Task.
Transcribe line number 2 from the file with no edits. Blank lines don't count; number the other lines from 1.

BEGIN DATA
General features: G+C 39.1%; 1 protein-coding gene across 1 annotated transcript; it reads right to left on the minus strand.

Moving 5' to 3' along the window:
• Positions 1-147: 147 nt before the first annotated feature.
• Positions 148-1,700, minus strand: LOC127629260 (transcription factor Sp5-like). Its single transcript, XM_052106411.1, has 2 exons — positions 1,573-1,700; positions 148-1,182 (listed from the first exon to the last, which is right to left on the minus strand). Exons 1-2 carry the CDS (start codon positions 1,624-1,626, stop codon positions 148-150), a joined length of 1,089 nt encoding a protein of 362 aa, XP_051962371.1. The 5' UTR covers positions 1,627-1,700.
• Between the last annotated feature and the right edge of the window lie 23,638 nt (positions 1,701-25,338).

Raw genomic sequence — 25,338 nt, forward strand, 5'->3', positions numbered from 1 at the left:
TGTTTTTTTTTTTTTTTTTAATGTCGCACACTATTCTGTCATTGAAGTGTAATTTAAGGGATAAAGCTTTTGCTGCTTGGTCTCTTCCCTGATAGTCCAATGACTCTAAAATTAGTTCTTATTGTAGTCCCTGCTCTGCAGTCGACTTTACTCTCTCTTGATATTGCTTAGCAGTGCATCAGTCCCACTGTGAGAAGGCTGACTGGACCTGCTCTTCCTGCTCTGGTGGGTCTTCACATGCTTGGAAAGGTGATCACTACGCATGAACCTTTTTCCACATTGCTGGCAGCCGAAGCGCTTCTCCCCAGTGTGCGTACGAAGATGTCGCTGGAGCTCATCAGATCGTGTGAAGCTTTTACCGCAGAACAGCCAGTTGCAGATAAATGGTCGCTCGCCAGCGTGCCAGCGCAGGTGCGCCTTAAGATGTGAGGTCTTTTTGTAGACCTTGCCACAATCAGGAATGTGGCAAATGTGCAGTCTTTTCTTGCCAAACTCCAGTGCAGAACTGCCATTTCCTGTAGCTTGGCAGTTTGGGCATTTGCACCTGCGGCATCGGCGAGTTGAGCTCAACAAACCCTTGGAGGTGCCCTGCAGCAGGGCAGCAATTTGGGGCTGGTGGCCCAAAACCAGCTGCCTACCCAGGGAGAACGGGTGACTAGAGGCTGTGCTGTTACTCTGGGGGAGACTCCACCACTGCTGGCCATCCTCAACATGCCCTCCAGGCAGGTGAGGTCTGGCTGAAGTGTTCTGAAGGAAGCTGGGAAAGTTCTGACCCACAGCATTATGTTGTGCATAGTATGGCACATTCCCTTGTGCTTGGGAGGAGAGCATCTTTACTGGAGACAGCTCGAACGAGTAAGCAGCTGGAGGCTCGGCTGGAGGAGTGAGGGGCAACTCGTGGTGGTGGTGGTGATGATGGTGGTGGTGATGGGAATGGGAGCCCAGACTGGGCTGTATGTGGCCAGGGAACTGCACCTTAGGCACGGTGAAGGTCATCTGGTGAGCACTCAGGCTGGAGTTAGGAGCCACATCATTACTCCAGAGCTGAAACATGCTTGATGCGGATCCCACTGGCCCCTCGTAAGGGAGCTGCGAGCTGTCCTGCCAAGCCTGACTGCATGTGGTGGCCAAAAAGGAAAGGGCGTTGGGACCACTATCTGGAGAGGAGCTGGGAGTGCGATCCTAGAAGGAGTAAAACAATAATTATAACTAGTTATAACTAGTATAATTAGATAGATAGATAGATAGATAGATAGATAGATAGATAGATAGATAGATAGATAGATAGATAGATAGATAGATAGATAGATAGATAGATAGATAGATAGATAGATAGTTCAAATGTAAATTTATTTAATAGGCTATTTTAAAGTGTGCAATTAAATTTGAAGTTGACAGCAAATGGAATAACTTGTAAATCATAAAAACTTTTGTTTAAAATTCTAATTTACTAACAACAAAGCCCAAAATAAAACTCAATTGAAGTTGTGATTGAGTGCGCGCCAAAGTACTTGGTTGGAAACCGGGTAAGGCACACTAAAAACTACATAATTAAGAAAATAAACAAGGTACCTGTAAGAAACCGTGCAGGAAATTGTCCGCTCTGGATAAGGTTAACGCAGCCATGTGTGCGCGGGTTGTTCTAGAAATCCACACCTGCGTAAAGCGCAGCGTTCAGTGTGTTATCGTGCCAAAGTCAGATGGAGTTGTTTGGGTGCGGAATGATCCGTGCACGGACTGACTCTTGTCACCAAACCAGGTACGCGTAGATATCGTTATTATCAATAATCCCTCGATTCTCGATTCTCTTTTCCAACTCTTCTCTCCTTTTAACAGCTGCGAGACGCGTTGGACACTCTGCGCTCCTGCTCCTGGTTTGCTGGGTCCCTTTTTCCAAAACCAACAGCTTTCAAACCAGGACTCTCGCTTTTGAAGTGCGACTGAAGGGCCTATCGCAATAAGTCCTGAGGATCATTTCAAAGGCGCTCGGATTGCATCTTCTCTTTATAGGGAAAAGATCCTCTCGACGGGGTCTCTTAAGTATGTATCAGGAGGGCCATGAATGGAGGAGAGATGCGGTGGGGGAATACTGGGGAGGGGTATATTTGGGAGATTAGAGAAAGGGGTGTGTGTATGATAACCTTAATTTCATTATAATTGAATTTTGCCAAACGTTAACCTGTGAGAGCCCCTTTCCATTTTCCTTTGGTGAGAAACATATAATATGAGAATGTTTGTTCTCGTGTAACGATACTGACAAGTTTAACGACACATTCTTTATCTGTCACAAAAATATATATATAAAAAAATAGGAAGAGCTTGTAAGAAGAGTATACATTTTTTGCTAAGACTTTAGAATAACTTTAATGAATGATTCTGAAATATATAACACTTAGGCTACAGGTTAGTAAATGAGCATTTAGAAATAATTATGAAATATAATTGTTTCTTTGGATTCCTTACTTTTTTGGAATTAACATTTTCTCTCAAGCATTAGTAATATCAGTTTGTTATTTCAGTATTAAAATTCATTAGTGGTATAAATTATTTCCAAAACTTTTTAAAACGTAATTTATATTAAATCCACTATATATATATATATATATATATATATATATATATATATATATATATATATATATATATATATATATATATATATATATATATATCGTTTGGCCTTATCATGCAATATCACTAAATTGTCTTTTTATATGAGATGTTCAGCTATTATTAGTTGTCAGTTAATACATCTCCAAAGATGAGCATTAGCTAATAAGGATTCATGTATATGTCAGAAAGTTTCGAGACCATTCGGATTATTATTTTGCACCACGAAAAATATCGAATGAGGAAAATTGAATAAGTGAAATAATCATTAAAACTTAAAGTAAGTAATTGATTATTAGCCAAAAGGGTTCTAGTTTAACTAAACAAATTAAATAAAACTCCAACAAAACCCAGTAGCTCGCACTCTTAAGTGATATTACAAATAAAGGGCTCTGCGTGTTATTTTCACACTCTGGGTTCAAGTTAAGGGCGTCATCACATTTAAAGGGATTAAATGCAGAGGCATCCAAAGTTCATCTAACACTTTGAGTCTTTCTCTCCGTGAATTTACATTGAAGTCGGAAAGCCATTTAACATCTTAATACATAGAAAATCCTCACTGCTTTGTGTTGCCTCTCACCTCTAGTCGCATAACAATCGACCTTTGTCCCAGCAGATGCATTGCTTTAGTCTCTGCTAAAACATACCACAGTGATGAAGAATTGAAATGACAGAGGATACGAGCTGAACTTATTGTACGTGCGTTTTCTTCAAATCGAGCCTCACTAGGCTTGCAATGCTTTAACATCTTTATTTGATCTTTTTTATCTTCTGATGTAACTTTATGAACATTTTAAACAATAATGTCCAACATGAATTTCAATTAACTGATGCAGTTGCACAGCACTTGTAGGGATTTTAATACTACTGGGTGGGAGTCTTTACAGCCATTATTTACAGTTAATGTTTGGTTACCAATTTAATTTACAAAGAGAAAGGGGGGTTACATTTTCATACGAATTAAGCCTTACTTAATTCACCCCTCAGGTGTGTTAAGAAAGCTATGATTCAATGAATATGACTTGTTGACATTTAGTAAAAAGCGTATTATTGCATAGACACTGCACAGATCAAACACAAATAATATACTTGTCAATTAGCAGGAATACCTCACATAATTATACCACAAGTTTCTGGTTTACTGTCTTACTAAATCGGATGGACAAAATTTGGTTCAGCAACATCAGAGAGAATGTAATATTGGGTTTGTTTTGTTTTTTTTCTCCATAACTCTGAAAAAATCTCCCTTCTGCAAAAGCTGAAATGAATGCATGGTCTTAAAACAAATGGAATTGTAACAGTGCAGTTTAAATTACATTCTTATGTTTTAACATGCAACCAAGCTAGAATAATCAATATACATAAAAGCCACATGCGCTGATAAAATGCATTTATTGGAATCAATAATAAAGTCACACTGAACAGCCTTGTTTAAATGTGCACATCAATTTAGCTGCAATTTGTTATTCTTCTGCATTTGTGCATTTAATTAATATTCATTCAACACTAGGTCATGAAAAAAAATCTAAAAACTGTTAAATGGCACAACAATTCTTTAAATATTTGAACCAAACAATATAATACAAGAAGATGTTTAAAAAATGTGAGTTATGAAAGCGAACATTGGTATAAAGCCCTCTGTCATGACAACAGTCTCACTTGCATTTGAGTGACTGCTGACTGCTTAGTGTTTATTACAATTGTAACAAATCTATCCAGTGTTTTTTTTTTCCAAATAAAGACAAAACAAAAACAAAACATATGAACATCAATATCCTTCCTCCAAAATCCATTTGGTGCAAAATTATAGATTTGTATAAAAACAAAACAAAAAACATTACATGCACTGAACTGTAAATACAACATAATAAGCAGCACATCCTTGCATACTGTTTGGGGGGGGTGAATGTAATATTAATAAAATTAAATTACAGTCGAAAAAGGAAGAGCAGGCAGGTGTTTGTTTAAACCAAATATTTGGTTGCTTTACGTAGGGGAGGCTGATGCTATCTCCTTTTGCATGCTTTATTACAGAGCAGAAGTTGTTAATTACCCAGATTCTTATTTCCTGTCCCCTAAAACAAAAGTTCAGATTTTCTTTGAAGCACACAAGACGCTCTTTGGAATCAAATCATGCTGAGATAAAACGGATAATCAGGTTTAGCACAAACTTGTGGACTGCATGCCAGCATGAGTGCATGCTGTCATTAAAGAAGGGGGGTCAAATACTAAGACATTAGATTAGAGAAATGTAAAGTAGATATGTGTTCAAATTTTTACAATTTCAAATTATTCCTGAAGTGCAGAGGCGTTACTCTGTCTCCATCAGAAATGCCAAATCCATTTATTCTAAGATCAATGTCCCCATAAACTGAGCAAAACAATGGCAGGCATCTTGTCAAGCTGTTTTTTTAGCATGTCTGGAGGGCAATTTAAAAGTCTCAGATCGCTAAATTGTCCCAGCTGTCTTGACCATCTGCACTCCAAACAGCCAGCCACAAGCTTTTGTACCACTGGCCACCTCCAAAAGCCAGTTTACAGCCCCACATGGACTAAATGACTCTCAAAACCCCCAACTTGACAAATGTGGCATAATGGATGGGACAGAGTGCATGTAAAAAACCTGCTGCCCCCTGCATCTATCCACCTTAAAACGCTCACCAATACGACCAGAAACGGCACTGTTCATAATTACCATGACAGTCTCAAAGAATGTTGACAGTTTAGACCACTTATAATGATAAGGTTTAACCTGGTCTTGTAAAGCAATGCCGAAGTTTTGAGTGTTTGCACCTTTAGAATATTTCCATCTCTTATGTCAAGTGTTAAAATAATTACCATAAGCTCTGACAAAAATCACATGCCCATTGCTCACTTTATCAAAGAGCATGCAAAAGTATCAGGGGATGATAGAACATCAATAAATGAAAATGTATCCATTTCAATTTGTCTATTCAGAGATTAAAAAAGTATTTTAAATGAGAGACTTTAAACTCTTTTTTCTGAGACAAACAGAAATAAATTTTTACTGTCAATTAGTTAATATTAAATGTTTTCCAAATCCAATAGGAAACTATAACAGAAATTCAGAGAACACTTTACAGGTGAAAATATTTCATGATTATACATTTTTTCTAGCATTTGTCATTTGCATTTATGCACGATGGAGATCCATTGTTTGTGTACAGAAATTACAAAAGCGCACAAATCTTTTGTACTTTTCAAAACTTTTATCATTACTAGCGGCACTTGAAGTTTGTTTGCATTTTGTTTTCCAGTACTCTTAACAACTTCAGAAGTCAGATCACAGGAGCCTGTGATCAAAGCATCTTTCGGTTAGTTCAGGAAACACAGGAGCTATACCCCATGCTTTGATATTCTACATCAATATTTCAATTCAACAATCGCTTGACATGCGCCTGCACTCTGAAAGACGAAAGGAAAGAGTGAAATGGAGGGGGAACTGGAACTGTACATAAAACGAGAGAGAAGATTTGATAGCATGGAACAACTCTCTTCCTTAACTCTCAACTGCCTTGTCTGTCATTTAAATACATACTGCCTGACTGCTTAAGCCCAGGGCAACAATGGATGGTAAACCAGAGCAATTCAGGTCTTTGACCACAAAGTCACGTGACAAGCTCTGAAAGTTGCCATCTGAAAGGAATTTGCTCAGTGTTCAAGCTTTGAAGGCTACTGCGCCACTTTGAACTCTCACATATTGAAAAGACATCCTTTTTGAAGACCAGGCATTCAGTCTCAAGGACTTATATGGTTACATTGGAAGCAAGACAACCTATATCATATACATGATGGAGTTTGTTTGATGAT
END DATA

Moving 5' to 3' along the window: